1. FINALE: “TIME AND AGAIN” (Entire Cast)

Madeleine, Elvira, Seven Young Men

TIME AND AGAIN

NIGHTTIME HAS COME

 

Seven Young Men

THE PATHWAY, PATHWAY, PATHWAY, PATHWAY

 

Madeleine

STAY WITH ME!

 

Elvira

HEY THERE!

WHAT’S IT TODAY?

 

Madeleine

WHO WILL CARESS ME?

 

Madeleine, Elvira, Seven Young Men

TIME AND AGAIN

WE’RE ALL THE SAME

 

Seven Young Men

THE STAIRWAY, STAIRWAY, STAIRWAY, STAIRWAY

 

Madeleine

STAY WITH ME, OH STAY

 

Elvira

MAKE OF ME

YOUR HEART’S DESIRE OR SOMETHING MORE

 

Madeleine

WITH ME THE LIGHTS ARE BURNING BRIGHTER

 

Elvira

WITH ME THE FLAMES STAY LOW

 

Both

NEAR TO YOUR CHAMBER

A CUP ON THE FLOOR

AND STILL I AWAIT

 

All

MY TRUE LOVE

 

Seven Young Men

TIME AND AGAIN

NIGHTTIME HAS COME

 

Bianca

THE PATHWAY, PATHWAY, PATHWAY, PATHWAY…

 

Madeleine

STAY WITH ME!

 

Elvira

ANYONE

OR NO ONE

 

Madeleine

WHO WILL CARESS ME?

 

Seven Young Men

TIME AND AGAIN

WE’RE ALL THE SAME

THE STAIRWAY, STAIRWAY, STAIRWAY, STAIRWAY…

 

Madeleine

STAY WITH ME, OH STAY

 

Elvira

MAKE OF ME

YOUR CRUEL HEAVEN OR YOUR HELL!

 

Elvira, Madeleine, Seven Young Men

AT NIGHT MY PRINCE IS WAITING FOR ME

HIS FATE IS IN MY HANDS

 

Carmen, Odette, Rosa

INSIDE OUR SOULS WHERE

IT’S WARM AND IT’S COLD

 

All

AND STILL I AWAIT

MY TRUE LOVE

 

BLACKOUT

Curtain

End of Act One

 

(To be continued…) 

Copyright © 2015 by Josmar F. Lopes

 

‘7’ the Winner! The Brazilian Musical Comes of Age — Part Four: The Beginning or the End?

THE CONCLUSION TO MY ANALYSIS OF MÖELLER & BOTELHO’S 7 – THE MUSICAL, ONE OF THE FINEST MUSICAL-THEATER PIECES EVER TO HIT THE BRAZILIAN STAGE

"The Heart in the Forest" with Clara (Marina Ruy Barbosa) (Photo: Paulo Ruy Barbosa)

“The Heart in the Forest” with Clara (Marina Ruy Barbosa) (Photo: Paulo Ruy Barbosa)

In this final chapter of my multi-part study of Charles Möeller, Claudio Botelho, and Ed Motta’s masterwork 7 – The Musical, wherein we left readers with an in-depth analysis and appreciation of Act I (see the following link: https://josmarlopes.wordpress.com/2014/01/05/7-the-winner-the-brazilian-musical-comes-of-age-part-two-ele-vai-voltar-hell-come-back-i-vow/), we conclude with the major occurrences of Act II (Reader Alert: Spoilers ahead!).

Prologue on the Ice: “The Heart in the Forest”

The prelude is taken (quite appropriately, one might add) from the “Seven Curses” ensemble in Act I. After a brief exchange between Madeleine and Elvira atop a balcony, the curtain rises on an ice-covered lake. Just below the surface is the frozen body of a young woman, Bianca, who was last seen wandering the streets in search of safe haven from the storm. The premise is that she must have fallen into the lake by accident (a possible stand-in for Rio’s Lagoa Rodrigo de Freitas).

The seven young men (or dwarfs) assume the roles of motorized musicians, the type once found at amusement parks. In this instance, the dwarfs are providing a musical diversion for the ad hoc skating rink. Each of the men is playing a different instrument (piano, trombone, maracas, accordion, etc.) in robotic fashion. Clara is frolicking behind them, tossing her dolls into the air and giggling uncontrollably like a child.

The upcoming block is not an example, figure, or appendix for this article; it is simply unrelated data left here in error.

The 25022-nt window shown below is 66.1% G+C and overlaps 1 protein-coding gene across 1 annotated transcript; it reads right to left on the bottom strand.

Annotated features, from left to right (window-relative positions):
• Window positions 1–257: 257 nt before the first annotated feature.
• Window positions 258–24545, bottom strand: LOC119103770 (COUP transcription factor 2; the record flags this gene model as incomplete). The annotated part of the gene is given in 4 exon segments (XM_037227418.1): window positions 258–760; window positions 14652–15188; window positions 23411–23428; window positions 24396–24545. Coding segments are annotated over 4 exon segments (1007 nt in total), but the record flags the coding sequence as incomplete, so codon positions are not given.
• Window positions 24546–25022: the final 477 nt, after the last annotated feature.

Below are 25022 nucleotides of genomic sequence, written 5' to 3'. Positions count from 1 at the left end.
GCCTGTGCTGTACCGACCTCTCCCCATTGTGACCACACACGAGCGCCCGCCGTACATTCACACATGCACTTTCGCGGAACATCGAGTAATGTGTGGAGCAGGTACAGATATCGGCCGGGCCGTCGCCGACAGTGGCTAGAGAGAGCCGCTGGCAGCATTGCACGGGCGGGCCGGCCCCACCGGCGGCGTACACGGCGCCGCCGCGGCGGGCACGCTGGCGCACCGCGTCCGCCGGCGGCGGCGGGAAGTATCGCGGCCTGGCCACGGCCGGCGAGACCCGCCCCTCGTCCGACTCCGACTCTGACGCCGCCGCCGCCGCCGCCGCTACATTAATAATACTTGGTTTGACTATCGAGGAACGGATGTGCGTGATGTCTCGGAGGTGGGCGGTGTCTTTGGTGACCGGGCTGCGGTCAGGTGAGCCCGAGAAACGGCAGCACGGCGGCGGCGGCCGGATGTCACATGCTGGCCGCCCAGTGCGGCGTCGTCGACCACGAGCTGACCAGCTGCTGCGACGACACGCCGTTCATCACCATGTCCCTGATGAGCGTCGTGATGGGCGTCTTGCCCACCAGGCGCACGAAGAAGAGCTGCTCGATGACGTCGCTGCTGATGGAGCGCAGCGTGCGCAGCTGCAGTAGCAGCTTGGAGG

The scene opens with an impressive number, “The Heart in the Forest,” which recounts some peculiar plot points:

Eis o coração no bosque
Eis mais um príncipe
Mais uma abóbora
Quantas doze badaladas
Quantas sete luas

There’s a wounded heart in the forest
There’s your Prince Charming
A pumpkin, a coachman
A clock will strike at twelve
A calendar that reads of seven

The next stanza is directed at Clara’s rescue from the “castle” that Old Stepmother has allegedly imprisoned her in (another nod to the Rapunzel story):

Eis o caçador
Eis o alazão
Quem invade o teu castelo?
E vem te enfeitiçar com beijos
Rubros
Loucos?

Hunter with a horn
Rider on his horse
Who will then invade my bastion?
And when will he enchant me with feeling,
Ardor,
Passion?

These are but the musings of a prepubescent girl about to reach maturity, who still dreams of a knight in shining armor to sweep her off her feet and carry her away on his mount. A mysterious voice — that of the frozen Bianca, whose head protrudes from a hole in the ice — interrupts the goings-on by emitting a few coloratura scales in melodious counterpoint to Clara and the dwarfs.

“Mop That Dirty Floor”

The scene shifts to Old Stepmother’s house. She’s barely concluded a portion of the Snow White story, when Clara asks a question of her: “Do you love me?” Old Stepmother conveniently sidesteps the issue, but Clara insists that deep down inside, “You love me as if I were your own daughter!” To this the cantankerous old woman snaps back that she is Clara’s stepmother and, as such, demands that she be respected. She sends the girl off to make her bed and takes her leave.

"Mop that Dirty Floor" - Clara (Marina Ruy Barbosa) (Photo: Paulo Ruy Barbosa)

“Mop that Dirty Floor” – Clara (Marina Ruy Barbosa) (Photo: Paulo Ruy Barbosa)